Kuntz: Recognizing racism

BY KATIE KUNTZ | JUNE 13, 2013 5:00 AM

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For every white person arrested on marijuana charges in the state of Iowa, eight black people are arrested on similar charges, according to a recent study by the American Civil Liberties Union.

The U.S. Census Bureau estimates that blacks make up only 3.1 percent of the Iowa population, and whites account for around 93 percent. So for every black person in Iowa there are 31 white people.

However, Iowa prison populations show that blacks account for about 25 percent of people in prison, and when it comes to arrests for drug charges, specifically marijuana, the disparity is too large to be ignored.

Still, many want to do just that — ignore it. Iowans, like most other people, are not inclined to admit racism. Many Iowans are more likely to make excuses for the wide disparity rather than admit that racism is a key factor in the disparity’s creation.

It’s a difficult reality to face, but the evidence of widespread racism in Iowa is becoming increasingly tough to refute. After the New York Times and the American Civil Liberties Union noted that Iowa has the country’s largest racial disparity in marijuana arrests, there was also the unfortunate “Hater’s gonna hate” map released by NPR showing that the Midwest has some of the highest rates of using hateful and racial slang online.

And while it may be uncomfortable to admit that you might harbor some prejudices toward people of a different skin color, it is probably even more challenging to accept the idea that your beliefs are unfounded and causing problems that could be avoided if only we could just be nicer to one another.

For example, it may be easy to look at the statistics above and think that blacks must use and sell more marijuana than whites. After all, they are the ones being arrested for it, even more than other minorities, and far more often than whites.

Yet, the truth is that marijuana use is virtually constant across ethnic lines. According to a recent study from the PEW Research Center, as many as 48 percent of all Americans have used marijuana at least once, regardless of ethnicity. And even more than that, the National Survey on Drug Use and Health shows that 44 percent of all white people have tried marijuana, while the statistic for blacks is only 34 percent; of the people who admitted to using marijuana, 68 percent were white while only 11 percent were black. Or, for every black person who used marijuana, 5.2 white people did. Yet, blacks are arrested four times as often as whites for marijuana use, and in Iowa, that increases to 8 times as likely.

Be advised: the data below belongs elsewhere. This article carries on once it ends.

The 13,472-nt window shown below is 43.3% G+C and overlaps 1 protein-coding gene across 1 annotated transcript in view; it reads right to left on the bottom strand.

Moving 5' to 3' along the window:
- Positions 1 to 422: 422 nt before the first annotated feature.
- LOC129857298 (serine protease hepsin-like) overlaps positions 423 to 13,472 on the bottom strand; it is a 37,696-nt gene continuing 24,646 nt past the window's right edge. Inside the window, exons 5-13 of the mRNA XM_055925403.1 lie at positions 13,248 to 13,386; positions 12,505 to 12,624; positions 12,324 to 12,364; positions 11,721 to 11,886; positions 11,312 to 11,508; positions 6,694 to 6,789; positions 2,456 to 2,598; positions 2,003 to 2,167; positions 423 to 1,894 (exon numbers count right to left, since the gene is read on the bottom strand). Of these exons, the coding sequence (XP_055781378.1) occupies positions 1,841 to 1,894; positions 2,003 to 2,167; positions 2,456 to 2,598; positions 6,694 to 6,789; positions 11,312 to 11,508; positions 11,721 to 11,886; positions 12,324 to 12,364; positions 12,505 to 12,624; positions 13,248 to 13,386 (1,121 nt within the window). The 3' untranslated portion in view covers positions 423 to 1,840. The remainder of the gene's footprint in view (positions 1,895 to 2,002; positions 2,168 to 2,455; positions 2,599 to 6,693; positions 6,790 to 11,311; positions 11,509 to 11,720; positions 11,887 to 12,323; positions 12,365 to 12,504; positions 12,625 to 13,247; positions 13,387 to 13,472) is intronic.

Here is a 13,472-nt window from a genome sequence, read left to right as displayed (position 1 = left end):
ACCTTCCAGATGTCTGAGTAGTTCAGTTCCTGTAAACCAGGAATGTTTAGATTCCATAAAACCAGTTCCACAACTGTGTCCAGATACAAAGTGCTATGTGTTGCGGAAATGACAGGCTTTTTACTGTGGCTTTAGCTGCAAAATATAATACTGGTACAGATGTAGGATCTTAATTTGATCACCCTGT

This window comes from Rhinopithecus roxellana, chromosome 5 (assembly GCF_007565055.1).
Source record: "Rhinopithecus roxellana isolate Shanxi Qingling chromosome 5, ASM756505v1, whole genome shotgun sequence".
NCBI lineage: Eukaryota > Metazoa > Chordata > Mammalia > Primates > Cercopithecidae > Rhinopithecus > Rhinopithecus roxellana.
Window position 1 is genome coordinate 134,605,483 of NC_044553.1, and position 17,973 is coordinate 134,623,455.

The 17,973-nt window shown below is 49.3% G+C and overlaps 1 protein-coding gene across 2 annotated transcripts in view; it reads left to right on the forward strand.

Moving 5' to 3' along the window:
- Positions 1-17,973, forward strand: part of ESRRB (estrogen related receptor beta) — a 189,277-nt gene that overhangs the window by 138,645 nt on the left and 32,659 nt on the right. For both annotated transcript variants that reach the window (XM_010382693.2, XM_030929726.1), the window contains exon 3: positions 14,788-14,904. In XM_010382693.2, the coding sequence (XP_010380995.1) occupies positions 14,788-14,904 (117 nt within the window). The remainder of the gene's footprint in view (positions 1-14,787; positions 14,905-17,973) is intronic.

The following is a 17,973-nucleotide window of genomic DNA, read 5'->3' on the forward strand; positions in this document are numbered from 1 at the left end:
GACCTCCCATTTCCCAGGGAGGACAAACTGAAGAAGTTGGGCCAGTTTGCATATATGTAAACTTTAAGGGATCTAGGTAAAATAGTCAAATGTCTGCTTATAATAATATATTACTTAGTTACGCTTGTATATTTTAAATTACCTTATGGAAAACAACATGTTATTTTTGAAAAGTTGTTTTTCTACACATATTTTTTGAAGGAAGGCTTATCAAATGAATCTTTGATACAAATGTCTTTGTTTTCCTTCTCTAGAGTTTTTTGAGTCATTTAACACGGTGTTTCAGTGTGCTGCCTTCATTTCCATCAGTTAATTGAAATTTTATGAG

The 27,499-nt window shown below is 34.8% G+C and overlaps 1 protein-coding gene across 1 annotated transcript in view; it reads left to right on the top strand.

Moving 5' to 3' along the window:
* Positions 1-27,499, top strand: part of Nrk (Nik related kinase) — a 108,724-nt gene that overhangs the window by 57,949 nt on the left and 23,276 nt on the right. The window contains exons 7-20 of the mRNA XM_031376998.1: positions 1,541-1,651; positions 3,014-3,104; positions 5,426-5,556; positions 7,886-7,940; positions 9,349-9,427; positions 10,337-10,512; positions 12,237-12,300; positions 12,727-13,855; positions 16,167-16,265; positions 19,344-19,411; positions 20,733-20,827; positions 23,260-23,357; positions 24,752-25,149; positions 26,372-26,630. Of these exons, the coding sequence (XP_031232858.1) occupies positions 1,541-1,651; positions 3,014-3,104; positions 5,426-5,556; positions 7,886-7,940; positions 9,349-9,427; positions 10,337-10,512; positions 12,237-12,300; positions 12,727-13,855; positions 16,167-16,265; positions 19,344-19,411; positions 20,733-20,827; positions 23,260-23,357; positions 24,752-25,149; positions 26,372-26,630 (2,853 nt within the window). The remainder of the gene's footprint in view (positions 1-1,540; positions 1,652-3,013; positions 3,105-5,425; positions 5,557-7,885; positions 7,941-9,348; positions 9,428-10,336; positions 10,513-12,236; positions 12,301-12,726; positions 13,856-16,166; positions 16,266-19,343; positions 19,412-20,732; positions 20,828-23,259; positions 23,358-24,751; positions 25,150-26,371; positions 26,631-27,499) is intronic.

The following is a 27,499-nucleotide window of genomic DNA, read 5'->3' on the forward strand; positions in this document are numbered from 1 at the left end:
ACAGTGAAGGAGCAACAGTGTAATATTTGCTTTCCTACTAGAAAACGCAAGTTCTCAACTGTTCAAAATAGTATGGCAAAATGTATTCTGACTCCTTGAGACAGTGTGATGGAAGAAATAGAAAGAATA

These data are hard to ingest and do not reflect positively on the culture of Iowa.

We are, any way you slice it, the worst state in the nation for incarcerating based on race rather than actually fighting crime in a fair and unbiased manner.

This racism, the act of profiling, and creating ideas about people based on the color of their skin, is deplorable and changes our society in a way that holds us all back.

Studies show again and again that children with a parent in jail are more likely to go to jail themselves, have difficulties in school and likely have trouble getting jobs and being successful adults. So while our prejudices might tell us that minorities are more likely to live in poverty, do poorly in schools, and end up in jail, isn’t it our duty to fight that destiny and recognize that those prejudices are making us fulfill our own prophecy?

The truth is that minorities are not committing more crimes than whites, but they are being arrested and prosecuted more. We have the ability to change lives and futures and it could start by just letting go of those little lies we so often believe are true.

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